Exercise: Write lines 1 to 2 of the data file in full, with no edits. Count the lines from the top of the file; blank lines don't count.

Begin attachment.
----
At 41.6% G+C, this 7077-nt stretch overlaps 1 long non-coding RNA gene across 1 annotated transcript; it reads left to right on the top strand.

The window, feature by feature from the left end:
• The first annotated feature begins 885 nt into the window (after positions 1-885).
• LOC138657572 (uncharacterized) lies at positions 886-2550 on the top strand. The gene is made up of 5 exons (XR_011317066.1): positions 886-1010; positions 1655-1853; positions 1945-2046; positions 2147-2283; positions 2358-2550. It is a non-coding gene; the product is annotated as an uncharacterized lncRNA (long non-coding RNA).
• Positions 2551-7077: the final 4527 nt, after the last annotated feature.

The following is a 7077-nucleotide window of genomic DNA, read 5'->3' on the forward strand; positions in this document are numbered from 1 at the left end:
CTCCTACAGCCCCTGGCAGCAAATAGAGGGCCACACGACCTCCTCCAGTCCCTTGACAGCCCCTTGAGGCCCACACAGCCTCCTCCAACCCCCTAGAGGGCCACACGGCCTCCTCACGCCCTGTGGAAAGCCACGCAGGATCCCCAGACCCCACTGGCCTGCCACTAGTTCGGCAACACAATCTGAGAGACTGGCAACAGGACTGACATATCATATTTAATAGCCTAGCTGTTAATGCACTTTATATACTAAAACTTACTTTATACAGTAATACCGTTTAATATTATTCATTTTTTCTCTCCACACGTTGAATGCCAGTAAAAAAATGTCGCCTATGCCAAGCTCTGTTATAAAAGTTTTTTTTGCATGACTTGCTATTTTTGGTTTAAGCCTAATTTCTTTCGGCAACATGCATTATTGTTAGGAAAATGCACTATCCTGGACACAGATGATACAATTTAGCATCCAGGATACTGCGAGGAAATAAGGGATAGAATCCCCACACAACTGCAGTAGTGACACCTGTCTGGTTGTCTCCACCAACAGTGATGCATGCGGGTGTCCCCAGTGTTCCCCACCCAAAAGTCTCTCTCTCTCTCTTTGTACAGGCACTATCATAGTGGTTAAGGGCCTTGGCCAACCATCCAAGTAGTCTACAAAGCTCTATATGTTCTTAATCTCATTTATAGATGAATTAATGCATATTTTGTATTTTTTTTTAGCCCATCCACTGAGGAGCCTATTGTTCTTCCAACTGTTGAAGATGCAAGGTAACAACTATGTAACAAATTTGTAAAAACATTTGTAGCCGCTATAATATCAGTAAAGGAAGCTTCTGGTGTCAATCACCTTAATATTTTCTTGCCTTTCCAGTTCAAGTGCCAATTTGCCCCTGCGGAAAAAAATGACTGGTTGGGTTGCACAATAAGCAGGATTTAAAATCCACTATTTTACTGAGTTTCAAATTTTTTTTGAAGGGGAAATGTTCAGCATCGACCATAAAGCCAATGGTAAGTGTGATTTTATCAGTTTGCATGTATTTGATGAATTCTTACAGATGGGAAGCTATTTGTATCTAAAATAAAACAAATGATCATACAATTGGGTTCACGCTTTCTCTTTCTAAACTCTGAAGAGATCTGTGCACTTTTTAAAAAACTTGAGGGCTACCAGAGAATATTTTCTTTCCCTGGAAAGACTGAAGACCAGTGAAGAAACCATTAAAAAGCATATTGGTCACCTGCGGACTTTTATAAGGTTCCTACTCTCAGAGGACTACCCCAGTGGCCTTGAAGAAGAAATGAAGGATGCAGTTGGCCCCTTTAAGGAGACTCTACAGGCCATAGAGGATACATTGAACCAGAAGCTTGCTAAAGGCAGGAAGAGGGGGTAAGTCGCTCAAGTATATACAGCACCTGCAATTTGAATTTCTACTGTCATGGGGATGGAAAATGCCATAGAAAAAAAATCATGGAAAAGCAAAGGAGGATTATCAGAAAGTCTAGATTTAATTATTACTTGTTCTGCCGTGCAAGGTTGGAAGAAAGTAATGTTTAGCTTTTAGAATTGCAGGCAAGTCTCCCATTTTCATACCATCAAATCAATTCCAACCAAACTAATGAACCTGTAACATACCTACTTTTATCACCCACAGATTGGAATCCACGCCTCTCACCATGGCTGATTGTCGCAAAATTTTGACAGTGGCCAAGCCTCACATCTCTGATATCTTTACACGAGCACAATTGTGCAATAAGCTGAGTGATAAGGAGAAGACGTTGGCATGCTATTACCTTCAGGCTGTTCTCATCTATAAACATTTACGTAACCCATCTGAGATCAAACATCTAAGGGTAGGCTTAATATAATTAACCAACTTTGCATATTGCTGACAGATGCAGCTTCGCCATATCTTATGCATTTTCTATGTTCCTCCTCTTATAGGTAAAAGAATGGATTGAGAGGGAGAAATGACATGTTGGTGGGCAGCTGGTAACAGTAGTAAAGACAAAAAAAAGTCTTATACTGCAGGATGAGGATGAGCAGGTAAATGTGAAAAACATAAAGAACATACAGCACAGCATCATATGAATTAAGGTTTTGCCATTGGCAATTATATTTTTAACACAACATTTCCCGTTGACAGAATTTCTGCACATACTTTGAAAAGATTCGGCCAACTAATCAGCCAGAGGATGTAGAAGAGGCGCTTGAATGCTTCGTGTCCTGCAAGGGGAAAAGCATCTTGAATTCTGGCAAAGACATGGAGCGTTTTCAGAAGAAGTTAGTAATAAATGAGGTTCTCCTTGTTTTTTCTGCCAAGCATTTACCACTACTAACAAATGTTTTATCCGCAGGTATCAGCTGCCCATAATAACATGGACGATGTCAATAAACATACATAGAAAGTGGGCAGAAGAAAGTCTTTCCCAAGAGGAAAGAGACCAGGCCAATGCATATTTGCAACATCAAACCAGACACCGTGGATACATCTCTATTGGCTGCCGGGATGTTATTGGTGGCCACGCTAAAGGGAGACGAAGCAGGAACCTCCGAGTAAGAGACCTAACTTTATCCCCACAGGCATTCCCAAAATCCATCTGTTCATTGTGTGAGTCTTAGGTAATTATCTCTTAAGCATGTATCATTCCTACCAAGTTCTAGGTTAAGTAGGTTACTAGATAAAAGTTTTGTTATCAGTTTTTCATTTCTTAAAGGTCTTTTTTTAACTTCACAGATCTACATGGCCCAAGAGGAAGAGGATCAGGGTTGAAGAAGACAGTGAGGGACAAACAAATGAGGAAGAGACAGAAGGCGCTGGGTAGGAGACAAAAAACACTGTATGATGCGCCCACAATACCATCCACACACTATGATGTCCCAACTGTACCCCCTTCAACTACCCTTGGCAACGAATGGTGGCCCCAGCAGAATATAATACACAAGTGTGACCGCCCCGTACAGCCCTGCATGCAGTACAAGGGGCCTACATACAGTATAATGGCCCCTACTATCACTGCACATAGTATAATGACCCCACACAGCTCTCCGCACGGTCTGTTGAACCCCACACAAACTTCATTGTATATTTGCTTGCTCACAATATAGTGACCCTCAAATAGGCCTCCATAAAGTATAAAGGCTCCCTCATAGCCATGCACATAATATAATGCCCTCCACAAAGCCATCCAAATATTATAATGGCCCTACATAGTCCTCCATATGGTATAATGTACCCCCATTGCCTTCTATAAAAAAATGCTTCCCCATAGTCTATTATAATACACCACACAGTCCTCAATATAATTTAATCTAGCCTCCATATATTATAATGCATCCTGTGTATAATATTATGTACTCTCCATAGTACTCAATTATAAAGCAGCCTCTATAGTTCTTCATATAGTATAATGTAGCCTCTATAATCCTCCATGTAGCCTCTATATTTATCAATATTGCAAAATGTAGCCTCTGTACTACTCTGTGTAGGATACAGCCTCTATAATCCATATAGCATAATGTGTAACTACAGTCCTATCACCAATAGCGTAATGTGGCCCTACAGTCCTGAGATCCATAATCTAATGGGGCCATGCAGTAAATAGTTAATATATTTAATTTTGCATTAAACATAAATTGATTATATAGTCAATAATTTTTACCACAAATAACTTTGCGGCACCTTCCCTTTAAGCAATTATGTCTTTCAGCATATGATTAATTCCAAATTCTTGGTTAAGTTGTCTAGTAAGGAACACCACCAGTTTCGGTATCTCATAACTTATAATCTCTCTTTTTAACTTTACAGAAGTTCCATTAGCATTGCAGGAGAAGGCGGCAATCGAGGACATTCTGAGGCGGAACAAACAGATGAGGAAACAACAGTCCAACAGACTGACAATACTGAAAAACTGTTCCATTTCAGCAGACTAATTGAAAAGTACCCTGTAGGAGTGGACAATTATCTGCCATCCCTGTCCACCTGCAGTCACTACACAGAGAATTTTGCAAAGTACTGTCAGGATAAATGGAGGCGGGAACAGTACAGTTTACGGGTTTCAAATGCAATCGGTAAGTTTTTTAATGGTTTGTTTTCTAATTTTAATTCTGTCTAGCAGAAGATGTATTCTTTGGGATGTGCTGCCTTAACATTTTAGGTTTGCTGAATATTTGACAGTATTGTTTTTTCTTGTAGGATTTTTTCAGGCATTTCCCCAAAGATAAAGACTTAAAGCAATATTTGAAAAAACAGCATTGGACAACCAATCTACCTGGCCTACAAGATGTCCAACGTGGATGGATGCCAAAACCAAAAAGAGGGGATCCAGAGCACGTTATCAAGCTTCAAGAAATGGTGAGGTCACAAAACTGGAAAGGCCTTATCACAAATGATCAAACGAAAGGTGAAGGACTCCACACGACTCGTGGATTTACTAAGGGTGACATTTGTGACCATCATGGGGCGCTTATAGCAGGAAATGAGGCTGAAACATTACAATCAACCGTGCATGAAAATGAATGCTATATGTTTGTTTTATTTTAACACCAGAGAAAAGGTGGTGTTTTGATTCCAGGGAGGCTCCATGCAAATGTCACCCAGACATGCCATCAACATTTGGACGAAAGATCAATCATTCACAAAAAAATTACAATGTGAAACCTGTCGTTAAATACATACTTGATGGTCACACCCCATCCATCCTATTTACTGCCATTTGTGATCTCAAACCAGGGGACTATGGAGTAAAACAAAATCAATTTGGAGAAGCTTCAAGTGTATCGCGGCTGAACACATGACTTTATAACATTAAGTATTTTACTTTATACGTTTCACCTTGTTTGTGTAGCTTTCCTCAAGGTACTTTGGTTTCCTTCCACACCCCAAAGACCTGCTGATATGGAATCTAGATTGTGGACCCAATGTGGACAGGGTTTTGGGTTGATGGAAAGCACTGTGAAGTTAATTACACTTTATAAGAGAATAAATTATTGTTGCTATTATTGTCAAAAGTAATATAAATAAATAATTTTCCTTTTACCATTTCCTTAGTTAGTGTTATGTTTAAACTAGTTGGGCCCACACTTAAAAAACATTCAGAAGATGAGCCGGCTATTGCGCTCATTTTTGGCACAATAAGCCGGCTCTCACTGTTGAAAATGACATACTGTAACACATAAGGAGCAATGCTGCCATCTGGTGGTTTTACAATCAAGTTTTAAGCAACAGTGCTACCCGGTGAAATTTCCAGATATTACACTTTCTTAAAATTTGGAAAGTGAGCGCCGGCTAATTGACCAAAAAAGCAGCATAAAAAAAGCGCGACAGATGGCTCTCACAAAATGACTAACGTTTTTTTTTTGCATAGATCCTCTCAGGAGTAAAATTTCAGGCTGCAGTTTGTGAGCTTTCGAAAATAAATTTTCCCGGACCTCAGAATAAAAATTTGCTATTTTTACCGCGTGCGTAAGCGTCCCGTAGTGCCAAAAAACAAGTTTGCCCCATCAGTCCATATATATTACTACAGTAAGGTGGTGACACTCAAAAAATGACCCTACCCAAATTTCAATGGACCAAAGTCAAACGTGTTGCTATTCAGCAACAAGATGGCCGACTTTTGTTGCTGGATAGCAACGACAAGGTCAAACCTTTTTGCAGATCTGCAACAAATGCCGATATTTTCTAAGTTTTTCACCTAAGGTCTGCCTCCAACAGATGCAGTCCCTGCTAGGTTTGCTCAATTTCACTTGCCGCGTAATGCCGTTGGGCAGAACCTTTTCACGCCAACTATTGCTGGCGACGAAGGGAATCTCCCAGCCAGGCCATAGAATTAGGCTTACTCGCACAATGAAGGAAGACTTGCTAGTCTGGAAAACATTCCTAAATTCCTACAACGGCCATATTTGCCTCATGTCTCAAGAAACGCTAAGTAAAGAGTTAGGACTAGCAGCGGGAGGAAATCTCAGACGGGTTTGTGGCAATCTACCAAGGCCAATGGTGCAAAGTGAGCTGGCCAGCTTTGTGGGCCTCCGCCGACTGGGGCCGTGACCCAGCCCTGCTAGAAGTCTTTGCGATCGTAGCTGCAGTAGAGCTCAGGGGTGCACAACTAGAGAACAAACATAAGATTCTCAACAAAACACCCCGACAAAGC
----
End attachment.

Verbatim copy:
At 41.6% G+C, this 7077-nt stretch overlaps 1 long non-coding RNA gene across 1 annotated transcript; it reads left to right on the top strand.

The window, feature by feature from the left end: